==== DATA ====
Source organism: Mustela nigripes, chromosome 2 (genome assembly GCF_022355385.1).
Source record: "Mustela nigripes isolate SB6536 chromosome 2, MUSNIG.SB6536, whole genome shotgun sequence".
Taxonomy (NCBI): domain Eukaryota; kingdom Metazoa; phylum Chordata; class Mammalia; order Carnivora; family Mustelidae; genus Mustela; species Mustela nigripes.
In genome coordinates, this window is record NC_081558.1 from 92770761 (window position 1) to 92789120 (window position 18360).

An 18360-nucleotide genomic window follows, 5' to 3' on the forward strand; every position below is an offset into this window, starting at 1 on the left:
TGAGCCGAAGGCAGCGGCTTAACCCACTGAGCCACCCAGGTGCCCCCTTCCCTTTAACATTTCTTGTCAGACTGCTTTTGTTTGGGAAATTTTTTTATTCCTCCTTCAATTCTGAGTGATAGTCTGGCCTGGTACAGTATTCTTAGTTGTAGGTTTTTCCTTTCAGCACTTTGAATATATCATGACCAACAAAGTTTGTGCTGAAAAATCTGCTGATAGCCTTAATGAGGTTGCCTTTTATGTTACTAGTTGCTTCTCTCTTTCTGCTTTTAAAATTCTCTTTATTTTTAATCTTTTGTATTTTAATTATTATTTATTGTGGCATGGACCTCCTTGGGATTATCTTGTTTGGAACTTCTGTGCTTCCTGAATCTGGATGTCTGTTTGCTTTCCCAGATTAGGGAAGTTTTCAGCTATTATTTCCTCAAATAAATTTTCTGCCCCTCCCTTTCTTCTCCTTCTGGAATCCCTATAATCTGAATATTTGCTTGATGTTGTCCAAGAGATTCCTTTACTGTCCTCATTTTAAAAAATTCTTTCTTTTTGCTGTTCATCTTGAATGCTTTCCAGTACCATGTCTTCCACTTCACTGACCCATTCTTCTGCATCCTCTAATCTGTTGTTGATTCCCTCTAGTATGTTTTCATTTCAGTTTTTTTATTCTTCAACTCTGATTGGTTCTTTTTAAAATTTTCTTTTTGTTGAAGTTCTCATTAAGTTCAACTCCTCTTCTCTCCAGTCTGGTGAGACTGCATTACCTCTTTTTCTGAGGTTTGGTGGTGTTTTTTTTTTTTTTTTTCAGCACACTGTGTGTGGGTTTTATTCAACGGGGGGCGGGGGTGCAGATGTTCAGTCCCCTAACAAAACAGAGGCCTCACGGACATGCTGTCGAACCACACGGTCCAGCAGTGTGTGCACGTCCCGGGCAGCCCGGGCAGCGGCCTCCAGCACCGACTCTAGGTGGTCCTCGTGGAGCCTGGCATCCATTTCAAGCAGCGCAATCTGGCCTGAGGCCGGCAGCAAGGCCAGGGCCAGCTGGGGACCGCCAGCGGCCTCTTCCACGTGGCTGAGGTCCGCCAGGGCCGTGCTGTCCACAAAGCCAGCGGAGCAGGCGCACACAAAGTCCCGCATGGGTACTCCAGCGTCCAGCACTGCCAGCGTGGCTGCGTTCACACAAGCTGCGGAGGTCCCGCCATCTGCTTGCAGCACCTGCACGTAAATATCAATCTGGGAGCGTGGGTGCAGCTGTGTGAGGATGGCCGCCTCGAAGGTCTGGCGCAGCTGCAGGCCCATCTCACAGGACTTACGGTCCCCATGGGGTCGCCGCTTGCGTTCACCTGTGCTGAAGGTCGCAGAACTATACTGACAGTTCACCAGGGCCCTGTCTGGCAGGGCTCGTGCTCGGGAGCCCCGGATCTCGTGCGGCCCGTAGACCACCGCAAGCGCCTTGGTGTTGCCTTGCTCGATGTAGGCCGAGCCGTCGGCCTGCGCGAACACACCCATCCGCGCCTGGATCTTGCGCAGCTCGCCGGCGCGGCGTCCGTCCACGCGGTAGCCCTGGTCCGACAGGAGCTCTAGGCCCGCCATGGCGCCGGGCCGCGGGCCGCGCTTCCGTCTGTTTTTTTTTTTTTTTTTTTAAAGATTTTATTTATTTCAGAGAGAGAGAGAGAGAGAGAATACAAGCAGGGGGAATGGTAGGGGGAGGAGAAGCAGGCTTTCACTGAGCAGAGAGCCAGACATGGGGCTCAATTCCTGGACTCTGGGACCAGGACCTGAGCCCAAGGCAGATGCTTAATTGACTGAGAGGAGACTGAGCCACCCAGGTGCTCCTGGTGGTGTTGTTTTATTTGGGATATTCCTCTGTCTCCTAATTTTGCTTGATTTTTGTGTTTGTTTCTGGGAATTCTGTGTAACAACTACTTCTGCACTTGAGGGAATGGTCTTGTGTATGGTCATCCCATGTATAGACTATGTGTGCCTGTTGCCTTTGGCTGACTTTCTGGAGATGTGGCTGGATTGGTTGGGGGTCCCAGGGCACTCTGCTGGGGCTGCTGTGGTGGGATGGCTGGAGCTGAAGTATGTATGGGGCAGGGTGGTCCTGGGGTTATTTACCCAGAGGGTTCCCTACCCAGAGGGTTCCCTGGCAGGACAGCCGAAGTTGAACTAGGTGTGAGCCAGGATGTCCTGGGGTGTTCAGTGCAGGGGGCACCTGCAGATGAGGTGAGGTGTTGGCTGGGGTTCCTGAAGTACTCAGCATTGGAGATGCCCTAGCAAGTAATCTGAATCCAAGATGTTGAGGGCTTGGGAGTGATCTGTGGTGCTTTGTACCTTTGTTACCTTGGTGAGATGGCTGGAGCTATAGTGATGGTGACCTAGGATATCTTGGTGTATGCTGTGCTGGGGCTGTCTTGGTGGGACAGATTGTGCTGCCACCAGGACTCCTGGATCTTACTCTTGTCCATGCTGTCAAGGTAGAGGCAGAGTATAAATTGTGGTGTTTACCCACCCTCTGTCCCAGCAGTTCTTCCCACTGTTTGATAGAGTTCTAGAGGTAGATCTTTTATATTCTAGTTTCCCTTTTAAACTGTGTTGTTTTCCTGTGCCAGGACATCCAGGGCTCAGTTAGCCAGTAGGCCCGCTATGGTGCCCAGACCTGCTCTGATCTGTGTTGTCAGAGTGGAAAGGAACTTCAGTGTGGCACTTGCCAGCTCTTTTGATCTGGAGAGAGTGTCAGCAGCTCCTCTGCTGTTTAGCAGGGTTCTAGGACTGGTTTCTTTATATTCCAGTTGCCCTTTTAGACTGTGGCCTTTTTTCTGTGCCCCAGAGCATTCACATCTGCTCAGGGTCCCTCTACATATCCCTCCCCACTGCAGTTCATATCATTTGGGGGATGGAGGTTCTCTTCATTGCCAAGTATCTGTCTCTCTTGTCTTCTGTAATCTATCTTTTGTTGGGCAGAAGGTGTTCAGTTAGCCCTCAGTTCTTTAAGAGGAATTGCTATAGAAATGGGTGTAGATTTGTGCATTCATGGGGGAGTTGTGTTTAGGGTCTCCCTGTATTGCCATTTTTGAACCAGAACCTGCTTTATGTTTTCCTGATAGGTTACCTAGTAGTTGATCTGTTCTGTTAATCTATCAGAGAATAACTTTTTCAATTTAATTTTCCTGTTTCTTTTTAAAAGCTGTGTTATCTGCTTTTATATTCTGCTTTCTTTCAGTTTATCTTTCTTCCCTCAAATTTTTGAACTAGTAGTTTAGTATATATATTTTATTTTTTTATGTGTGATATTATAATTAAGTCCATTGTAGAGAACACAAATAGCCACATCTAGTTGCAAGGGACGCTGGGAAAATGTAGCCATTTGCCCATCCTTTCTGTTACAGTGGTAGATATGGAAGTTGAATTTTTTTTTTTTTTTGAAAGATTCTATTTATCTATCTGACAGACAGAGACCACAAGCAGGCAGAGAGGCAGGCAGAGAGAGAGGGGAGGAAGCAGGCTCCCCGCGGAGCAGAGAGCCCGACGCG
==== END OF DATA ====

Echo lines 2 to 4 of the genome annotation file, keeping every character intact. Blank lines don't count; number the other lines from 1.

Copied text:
Source record: "Mustela nigripes isolate SB6536 chromosome 2, MUSNIG.SB6536, whole genome shotgun sequence".
Taxonomy (NCBI): domain Eukaryota; kingdom Metazoa; phylum Chordata; class Mammalia; order Carnivora; family Mustelidae; genus Mustela; species Mustela nigripes.
In genome coordinates, this window is record NC_081558.1 from 92770761 (window position 1) to 92789120 (window position 18360).